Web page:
Heloise narrowed her wise, blue eyes. “That means she will be healthy.”

“We’re home!” Samuel announced. “Wilkommen to Daviess County, Indiana Territory!”

Elnora plopped Rebekah into a quilt-lined basket. Her eyes welled as Samuel helped her from the wagon. “Oh Samuel, it looks just like Germany!”

He beamed. “So you are happy then?”

“I am so happy! Danke! What a beautiful place to raise a family. And there is ample wood for your woodworking -” Shifting, Elnora gestured wide with one arm toward the thick woods that ringed the clearing. Oak trees that seemed to scratch the floor of heaven stood tall and majestic, their leaves waving in the tender breeze. Shorter, wider trees blooming in varying shades of snowy white and blush pinks punctuated the deep greens and browns of the oaks, giving the entire area a magical feel.        Samuel’s large hand came to rest on her shoulder, disrupting her gracious spiel.

“Dear Wife, I will go in to Montgomery tomorrow to find an English family to take the child. It will be best for everyone if she is with her own kind.”

Elnora sucked in a hard breath, and willed the sudden fringe of tears not to spill onto her cheeks. She held Samuel’s gaze. There she saw the same dull ache she felt beneath her ribs.

With a calming breath, the threat of tears subsided and Elnora’s face softened. She patted her husband’s hand. “If it is best for Rebekah, then you must do as you will,” she agreed. The tugging on the tender ends of her shattered heart, however, didn’t concur.

 

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            “What do you suppose Samuel found out in Montgomery?” Sarah’s whisper of a voice was edged in curiosity as she rocked both Rebekah and Elijah. The chair, which had been a wedding present to the Waglers from Samuel and Elnora, had held up well as a testament to Samuel’s craftsmanship, despite the numerous long-distance moves. Not a squeak sounded from the rockers.

“He has been gone since before dawn,” Elnora said, glancing at the midday sun. “I expect him back any time.”

No sooner had the words passed her lips than the sound of horse hooves called their attention to the horizon. Samuel was back.

“Here, take Rebekah,” Sarah offered knowingly.

When she was situated in the crook of her arm, Rebekah snuggled against Elnora and sighed a tiny baby sigh.

Oh my, she sounds content.

Samuel dismounted in one easy motion. “Elnora, I’m back.” Without any tell-tale sign on his tanned face, he strode to where she sat with Rebekah. His black felt hat seemed to loom over her, threatening to unleash its gloomy news all over both of them. Samuel squatted down beside her.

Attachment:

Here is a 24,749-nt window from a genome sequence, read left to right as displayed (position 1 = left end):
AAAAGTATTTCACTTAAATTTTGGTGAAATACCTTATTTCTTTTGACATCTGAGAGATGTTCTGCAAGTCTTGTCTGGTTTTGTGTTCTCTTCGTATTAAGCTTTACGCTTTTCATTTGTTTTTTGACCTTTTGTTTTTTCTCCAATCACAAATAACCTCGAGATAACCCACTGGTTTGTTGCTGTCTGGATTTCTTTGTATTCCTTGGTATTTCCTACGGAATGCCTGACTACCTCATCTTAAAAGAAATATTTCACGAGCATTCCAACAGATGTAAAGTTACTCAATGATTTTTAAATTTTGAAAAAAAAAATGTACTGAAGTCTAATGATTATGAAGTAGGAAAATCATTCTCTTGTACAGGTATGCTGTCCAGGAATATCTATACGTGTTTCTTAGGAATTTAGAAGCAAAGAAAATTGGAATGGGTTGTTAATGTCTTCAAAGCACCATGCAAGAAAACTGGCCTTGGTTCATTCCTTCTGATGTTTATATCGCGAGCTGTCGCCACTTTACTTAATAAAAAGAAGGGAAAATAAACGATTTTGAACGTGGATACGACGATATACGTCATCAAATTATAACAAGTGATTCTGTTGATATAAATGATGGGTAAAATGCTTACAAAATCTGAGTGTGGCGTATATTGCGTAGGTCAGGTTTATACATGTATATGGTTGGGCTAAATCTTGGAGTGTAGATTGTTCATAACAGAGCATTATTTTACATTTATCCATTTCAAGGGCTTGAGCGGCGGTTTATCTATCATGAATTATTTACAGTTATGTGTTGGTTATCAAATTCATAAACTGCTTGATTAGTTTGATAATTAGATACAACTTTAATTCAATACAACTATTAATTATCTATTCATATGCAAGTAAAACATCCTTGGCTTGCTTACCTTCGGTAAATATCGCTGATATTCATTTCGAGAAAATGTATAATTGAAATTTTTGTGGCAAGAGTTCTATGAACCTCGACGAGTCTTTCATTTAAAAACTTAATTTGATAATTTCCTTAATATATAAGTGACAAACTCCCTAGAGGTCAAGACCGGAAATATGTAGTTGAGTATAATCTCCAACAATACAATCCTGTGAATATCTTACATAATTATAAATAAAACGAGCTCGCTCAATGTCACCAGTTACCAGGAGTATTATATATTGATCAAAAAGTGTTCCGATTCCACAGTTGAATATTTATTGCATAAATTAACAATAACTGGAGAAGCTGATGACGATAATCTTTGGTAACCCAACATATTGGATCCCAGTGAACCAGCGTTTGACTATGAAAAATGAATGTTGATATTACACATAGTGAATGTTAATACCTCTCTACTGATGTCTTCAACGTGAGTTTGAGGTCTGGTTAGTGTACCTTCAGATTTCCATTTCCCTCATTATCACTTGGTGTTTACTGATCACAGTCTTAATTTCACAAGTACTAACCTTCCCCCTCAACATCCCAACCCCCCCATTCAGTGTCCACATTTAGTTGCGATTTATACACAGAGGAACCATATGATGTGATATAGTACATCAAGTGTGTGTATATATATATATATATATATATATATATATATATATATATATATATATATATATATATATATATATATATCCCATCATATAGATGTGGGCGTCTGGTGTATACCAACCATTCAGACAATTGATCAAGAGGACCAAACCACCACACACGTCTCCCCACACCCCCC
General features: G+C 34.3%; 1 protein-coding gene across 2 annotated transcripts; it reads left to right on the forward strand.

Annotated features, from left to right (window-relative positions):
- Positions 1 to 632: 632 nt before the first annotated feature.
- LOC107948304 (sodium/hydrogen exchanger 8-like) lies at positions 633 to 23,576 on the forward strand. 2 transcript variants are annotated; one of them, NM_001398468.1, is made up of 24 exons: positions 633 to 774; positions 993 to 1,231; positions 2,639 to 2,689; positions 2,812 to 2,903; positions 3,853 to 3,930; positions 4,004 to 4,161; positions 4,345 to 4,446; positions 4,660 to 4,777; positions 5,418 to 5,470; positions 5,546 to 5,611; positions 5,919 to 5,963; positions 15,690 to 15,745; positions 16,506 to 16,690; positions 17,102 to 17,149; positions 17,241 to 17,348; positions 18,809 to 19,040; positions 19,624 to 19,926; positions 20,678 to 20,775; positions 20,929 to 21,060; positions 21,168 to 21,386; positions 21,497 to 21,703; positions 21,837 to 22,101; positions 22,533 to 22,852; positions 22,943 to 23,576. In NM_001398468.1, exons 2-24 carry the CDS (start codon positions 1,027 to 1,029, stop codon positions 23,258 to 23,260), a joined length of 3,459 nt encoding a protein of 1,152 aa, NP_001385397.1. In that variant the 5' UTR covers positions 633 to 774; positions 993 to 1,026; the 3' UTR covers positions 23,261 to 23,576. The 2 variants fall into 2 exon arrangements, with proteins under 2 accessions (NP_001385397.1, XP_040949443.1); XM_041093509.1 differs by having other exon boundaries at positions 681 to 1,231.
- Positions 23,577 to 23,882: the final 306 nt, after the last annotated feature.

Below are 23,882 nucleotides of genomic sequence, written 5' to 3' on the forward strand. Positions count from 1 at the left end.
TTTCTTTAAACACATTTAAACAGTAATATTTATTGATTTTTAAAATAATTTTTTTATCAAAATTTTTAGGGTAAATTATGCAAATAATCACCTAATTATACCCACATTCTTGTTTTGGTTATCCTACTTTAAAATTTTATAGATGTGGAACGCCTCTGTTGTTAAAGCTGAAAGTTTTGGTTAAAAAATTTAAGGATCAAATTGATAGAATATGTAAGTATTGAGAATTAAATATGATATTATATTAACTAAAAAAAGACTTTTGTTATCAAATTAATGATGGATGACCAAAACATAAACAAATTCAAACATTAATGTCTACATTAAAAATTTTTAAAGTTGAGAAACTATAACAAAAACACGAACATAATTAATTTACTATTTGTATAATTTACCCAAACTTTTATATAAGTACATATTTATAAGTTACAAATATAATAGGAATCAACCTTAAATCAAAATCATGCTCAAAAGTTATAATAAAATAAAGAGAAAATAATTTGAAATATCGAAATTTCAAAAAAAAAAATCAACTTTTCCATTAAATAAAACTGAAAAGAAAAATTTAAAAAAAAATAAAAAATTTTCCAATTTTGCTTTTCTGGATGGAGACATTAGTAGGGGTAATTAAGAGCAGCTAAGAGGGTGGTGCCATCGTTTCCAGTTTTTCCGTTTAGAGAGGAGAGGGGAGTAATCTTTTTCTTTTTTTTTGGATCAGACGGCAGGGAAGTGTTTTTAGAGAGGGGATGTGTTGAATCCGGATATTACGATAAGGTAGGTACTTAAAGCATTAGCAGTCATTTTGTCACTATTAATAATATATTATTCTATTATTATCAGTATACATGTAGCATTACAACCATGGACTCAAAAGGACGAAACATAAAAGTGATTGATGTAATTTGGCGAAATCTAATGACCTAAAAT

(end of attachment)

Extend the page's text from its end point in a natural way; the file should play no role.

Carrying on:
Never one to mince words, he spoke plainly. “I met the Englishman who owns the livery in Montgomery. He gave me good news and bad news.”

Resisting the urge to look down at the angelic girl, Elnora focused on Samuel. “Let us have the good news first.”

“I took a wooden wheel and the owner agreed to buy my woodwork.”

The sides of her eyes crinkled as her lips thinned into a smile of the most genuine sort. “Ja that is wonderful Samuel!”

“After business was discussed, I asked if he knew of any suitable English families looking to take in a baby.”

The comfortable sounds of home that had been humming about them faded to silence with Samuel’s words. Elnora’s voice came out in a squeak. “What did the shopkeeper say?”

Samuel glanced down at the child in his wife’s arms. With one large finger, he reached to stroke her tiny cheek. At his touch, Rebekah cooed and began sucking in her sleep. Samuel smiled.

“He said that there are no families willing to take in a child, and that they are all pulling up stakes and heading west. Gold fever, he called it.”

Elnora’s eyes widened and she began to sway ever so slightly, dancing with the idea of this perfect baby becoming theirs. Forever.

Samuel’s eyes never wavered from Rebekah. “He said if we happened upon an unwanted child, there are places called orphanages where these children are kept.”

Elnora stopped swaying.

“These orphanages are filled with unwanted children that the English throw away or whose parents have died. Those children have no one.”

Rebekah let out a sweet baby noise and opened her eyes.

“When they get too full of children, as they are now, they put them on orphan trains. They send them from city to city, hoping they will find a home on their own.”

Elnora gasped and instinctively clutched the child closer to her breast.

Samuel sighed and stood, turning to look at his wife. “Wife, you know what we have to do.”

Elnora shook her head infinitesimally. “Oh, Samuel.”

Face widening into a gleaming grin, Samuel cupped his hands round his mouth. “Families, please come here! I have an announcement!” Leaning over, he plucked the baby from Elnora’s arms.

When everyone had gathered around the Stoll’s, Samuel spoke again.

“I would like to introduce you all to our daughter, Rebekah Elnora Stoll.” The fatherly glimmer shining again in Samuel’s eyes.

            Sarah’s husband, Simon, clapped Samuel on the back. With a teasing note in his voice, he chimed, “If we keep acquiring family members, we will have to call this settlement the Stoll Inn!”